“Today is likely the first time that he’s seen cake.” – the social service professional said this of a 10 year old boy.
I brought this boy to the Tuition Centre of Singapore Indian Development Association (SINDA) for the first time.
It was my first assignment upon joining the social service sector.
He was the son of a single parent who juggled two jobs. His mother couldn’t find time to bring him to SINDA Tuition.
SINDA offers education programmes island wide to children. It was my first encounter with a child beneficiary.
When this boy got to the centre, I offered him some refreshments. He stared at the Swiss roll for a long time.
I asked him what was the matter . He pointed at the Swiss roll asking me what it was.
I said “Swiss roll”. He continued staring at it. I said “cake” and he was still not appeased.
A senior teacher came by to tell the boy that it was bread. He then ate the Swiss roll happily.
This incident shook me quite badly because the boy was 10 years old. Surely he has eaten cake in his life?
But, it was likely the first time that he saw cake.
This incident taught me the importance of being relevant to our beneficiaries. It may not be a piece of bread, but that’s all that we needed to tell the boy for him to understand the situation.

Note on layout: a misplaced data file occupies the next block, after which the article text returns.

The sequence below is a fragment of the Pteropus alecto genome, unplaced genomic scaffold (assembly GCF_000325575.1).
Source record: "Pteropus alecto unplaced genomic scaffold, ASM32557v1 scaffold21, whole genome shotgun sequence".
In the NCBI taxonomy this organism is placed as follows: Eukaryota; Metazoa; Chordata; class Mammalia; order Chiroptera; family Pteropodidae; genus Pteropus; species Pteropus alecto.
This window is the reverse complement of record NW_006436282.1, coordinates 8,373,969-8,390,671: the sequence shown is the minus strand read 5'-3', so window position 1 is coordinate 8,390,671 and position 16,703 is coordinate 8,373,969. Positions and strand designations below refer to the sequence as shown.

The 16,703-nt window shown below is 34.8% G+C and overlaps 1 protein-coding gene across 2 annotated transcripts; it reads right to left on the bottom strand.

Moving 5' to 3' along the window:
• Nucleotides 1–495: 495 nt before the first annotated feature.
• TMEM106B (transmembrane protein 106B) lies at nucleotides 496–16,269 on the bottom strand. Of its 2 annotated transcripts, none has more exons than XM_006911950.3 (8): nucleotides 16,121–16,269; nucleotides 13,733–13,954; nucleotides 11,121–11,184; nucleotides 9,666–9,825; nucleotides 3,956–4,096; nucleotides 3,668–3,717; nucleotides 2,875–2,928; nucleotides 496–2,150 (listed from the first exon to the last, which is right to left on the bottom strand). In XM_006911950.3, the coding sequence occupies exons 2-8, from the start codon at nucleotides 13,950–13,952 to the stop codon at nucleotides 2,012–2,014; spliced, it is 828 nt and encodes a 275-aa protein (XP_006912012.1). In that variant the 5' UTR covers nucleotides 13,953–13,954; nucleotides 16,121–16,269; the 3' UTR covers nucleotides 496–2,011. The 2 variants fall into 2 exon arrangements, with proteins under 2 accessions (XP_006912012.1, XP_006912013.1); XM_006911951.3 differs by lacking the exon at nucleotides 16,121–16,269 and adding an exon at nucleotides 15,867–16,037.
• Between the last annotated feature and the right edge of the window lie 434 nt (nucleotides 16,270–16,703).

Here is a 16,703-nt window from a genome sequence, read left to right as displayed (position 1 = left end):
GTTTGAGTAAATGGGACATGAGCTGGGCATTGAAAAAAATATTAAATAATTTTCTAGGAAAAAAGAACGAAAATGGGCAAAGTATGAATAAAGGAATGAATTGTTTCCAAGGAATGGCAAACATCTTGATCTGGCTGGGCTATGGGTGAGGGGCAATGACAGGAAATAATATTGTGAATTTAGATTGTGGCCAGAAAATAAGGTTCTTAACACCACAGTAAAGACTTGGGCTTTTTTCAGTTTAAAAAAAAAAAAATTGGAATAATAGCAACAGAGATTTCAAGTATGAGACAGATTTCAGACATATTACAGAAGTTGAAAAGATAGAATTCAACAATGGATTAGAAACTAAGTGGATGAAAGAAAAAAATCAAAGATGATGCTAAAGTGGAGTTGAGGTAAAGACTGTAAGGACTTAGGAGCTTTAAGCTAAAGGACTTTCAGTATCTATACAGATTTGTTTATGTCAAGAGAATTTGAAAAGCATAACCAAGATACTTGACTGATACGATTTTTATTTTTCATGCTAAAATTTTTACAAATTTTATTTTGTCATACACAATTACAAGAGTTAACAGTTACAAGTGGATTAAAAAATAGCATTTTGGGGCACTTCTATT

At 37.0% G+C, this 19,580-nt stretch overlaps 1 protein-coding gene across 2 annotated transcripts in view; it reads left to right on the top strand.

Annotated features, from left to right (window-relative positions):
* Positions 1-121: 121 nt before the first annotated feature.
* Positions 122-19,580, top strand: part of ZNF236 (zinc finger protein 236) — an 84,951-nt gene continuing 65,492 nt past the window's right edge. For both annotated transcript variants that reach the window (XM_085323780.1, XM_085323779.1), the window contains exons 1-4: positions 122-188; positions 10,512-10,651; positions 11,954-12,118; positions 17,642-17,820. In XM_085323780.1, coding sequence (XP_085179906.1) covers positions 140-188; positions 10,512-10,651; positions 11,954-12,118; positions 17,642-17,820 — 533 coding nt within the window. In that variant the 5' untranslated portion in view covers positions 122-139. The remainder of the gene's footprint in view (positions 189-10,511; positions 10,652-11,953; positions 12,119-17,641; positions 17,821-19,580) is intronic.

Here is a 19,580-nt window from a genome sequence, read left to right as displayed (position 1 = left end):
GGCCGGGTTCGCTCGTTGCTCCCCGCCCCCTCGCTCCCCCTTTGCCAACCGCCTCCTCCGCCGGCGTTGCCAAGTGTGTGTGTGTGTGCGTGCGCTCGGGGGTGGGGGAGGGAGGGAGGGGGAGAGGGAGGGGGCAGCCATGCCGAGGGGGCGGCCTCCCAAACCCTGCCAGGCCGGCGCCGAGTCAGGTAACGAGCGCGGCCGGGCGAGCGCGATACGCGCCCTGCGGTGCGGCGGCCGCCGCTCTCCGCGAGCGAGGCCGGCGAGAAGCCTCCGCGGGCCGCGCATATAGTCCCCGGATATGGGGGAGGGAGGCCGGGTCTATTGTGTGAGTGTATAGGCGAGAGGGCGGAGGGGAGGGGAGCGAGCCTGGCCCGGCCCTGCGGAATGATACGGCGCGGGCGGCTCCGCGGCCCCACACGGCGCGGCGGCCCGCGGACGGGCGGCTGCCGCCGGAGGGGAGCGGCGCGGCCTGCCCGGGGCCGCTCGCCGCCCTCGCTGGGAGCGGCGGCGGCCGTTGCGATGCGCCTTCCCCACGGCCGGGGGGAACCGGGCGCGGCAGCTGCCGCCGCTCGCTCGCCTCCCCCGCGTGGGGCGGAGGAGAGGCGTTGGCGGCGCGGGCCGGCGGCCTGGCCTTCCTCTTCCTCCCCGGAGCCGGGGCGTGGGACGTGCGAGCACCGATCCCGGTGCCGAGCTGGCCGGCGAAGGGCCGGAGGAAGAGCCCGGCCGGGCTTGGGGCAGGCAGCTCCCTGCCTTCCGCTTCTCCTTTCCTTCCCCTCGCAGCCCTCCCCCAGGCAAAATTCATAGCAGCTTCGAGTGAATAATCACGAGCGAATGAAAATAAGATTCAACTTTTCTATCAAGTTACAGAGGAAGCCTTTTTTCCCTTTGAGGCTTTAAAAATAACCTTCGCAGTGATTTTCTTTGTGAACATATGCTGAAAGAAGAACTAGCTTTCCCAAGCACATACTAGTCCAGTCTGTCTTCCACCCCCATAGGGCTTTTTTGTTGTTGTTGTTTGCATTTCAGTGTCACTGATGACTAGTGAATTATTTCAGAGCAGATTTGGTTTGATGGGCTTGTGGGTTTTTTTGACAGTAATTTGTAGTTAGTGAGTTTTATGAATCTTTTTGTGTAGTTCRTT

This lesson had framed my career of seven years at SINDA.
Although we had to work around red tape, we had to try our best to not let our beneficiaries be bounded by red tape.
We need to be relevant to them so that they know they can count on us.
I left my job at SINDA to pursue a Masters in Public Administration so that I can better understand the impact of policy on our society.
After graduation, my plan is to either support the government or private sector in solving deeper social and policy issues.”
The above story is by Narayan s/o Velayutham (Nara Snv), a Master in Public Administration student at the Lee Kuan Yew School of Public Policy.